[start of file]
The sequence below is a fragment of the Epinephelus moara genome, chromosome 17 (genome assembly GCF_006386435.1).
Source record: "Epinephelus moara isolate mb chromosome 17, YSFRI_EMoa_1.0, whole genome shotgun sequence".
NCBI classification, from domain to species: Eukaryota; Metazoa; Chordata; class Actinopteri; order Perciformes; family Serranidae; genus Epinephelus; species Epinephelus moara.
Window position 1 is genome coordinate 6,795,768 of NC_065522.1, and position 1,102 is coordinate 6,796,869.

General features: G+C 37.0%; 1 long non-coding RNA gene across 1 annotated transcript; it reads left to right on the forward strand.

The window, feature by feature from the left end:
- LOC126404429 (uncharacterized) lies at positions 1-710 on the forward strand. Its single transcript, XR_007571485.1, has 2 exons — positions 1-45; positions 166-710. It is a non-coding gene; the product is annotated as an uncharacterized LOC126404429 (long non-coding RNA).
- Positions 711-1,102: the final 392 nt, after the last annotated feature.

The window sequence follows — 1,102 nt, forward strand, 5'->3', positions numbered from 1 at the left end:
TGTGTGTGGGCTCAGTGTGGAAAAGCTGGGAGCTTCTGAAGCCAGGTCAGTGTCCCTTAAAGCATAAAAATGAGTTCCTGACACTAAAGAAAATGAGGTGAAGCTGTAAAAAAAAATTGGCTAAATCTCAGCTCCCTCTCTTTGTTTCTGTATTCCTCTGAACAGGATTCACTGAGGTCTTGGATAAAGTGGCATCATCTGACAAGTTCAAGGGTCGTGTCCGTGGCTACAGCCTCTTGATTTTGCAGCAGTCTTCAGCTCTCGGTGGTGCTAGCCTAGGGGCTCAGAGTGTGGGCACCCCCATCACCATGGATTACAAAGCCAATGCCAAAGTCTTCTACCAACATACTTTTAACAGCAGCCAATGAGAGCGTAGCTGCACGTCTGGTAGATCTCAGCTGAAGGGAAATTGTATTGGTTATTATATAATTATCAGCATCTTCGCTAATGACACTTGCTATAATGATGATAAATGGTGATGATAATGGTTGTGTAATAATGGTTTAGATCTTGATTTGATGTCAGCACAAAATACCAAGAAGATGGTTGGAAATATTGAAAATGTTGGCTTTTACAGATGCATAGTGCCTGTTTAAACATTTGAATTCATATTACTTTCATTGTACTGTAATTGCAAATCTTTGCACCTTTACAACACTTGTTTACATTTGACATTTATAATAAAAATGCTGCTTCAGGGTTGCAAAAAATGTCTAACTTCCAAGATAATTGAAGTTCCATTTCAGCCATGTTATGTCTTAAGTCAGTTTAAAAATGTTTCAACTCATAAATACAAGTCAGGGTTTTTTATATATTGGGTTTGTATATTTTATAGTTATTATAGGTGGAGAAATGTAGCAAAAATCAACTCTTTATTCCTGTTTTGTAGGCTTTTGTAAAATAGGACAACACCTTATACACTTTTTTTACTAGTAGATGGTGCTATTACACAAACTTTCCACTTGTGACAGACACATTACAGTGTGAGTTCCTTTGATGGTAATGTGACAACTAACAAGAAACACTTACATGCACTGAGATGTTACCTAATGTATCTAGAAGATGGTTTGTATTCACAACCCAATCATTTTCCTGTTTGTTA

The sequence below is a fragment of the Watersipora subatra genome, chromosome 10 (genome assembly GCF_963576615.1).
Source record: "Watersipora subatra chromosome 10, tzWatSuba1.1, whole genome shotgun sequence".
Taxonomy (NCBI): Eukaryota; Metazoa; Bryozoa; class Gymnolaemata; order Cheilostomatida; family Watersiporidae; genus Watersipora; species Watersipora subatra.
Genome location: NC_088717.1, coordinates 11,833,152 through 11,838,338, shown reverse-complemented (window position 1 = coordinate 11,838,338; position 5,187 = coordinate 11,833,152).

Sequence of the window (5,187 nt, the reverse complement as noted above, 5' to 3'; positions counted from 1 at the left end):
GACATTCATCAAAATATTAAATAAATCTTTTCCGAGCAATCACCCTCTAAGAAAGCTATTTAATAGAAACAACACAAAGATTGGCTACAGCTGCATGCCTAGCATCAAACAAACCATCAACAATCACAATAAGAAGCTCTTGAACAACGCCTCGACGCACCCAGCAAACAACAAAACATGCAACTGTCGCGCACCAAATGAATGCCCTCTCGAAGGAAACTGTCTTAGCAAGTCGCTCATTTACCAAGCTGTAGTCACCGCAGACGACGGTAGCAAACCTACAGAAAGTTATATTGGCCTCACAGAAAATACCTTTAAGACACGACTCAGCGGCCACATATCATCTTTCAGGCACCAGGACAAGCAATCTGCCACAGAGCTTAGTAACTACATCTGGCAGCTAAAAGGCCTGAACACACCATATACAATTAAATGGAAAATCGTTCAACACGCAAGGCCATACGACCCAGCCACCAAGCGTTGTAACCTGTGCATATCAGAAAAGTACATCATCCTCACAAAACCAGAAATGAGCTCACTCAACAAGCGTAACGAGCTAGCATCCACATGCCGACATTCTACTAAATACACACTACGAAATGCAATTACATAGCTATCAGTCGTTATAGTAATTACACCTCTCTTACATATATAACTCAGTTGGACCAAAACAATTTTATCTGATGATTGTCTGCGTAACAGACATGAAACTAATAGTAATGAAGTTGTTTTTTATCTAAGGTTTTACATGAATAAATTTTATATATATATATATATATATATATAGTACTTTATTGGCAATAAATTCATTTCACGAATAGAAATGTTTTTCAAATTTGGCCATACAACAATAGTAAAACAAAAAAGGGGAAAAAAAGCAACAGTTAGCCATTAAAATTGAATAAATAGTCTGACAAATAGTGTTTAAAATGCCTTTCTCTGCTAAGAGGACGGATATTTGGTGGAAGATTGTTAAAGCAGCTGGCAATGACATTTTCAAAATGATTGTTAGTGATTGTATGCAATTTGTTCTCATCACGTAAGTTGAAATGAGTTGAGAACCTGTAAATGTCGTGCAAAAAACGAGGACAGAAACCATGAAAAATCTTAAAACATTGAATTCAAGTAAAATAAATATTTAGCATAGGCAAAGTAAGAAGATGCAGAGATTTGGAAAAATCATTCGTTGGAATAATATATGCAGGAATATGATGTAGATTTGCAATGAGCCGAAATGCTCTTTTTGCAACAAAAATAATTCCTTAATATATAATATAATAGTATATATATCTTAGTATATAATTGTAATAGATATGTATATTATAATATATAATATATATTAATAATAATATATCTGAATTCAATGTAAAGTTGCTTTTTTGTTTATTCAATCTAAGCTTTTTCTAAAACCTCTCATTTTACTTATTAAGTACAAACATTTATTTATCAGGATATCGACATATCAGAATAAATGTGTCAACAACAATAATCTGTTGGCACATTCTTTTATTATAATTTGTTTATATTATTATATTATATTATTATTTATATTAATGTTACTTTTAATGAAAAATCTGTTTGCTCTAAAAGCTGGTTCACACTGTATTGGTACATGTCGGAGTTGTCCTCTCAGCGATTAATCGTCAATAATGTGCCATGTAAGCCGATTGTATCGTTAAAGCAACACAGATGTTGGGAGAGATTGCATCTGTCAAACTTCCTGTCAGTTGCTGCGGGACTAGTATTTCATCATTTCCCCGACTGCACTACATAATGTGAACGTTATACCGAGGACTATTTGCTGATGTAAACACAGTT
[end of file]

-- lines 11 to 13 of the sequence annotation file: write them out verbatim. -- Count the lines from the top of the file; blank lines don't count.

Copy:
The sequence below is a fragment of the Watersipora subatra genome, chromosome 10 (genome assembly GCF_963576615.1).
Source record: "Watersipora subatra chromosome 10, tzWatSuba1.1, whole genome shotgun sequence".
Taxonomy (NCBI): Eukaryota; Metazoa; Bryozoa; class Gymnolaemata; order Cheilostomatida; family Watersiporidae; genus Watersipora; species Watersipora subatra.